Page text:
What I’m worried about is more. How those external personas actually get absorbed and they start to warp your internal sense of who you are. Because let like, let’s be honest, if you, you know, if you curse and make lots of crude remarks around your group of friends, that’s how you get along with your group of friends and that’s fine.
But like you don’t act the same way around your grandmother because in order to get along with your grandmother. You have to act in a different way.
Ben: [00:08:51] You haven’t met my grandmother.
Dan: [00:08:52] Well, yeah. Ben, not your grandma, not your grandmother. Um, Oh, I apologize to Ben’s grandmother. Um, there’s nothing wrong with this. Like this is just about meeting other people where they are and that’s a, that’s a, that’s a totally, like, that’s a good thing to do.
That’s a generous thing to do. You know, not demanding of everyone around you that they either meet you on your own terms or. F off, you know, I’m talking more about the way that you end up. You internalize this stuff and then you hold yourself back and what that prevents you from doing. And a lot of the time it prevents you from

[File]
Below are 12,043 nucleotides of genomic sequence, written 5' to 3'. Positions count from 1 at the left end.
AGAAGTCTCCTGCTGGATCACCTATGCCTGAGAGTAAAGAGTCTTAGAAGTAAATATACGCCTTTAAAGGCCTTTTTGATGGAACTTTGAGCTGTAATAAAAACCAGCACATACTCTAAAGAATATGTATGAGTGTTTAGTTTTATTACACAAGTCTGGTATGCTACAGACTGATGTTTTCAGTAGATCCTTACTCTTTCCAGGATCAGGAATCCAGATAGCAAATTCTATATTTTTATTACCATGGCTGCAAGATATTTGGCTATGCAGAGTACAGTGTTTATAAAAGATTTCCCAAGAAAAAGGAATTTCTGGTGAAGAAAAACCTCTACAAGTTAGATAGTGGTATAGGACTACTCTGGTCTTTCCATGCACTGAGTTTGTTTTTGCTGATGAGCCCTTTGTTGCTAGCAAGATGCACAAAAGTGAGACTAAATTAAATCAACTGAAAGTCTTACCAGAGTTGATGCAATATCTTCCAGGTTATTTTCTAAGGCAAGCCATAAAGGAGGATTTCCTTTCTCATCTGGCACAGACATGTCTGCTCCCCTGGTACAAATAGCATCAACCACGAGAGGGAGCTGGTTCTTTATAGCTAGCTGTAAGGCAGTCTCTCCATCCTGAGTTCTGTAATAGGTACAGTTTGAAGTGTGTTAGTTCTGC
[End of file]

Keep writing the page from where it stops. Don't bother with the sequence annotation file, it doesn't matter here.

PR, it prevents you from pursuing certain courses of action. It prevents you from taking, I said, I want to see T taking risks, but, uh, going even beyond that, it. It makes you perceive things as risky when they really aren’t, you know, out of things like fear of rejection. If I do this, then what will everyone think?
You know, that kind of thing. And
we, we hold ourselves back. And something that I want to dig up over the course of this conversation is trying to like explore the ways that we’re holding ourselves back. Realizing. That a lot of the time, those ways are not necessarily reflected in the external reality and trying to figure out how to overcome them.
Ben: [00:10:20] Shell and the chat was talking about, uh, how she’s someone who’s been labeled, labeled weird her whole life. And, um, and, and kind of got into how there’s some shame associated with that, that it, that it carries this negative connotation. And that’s something that with this episode, I really want to try to reframe that word so that it doesn’t create that.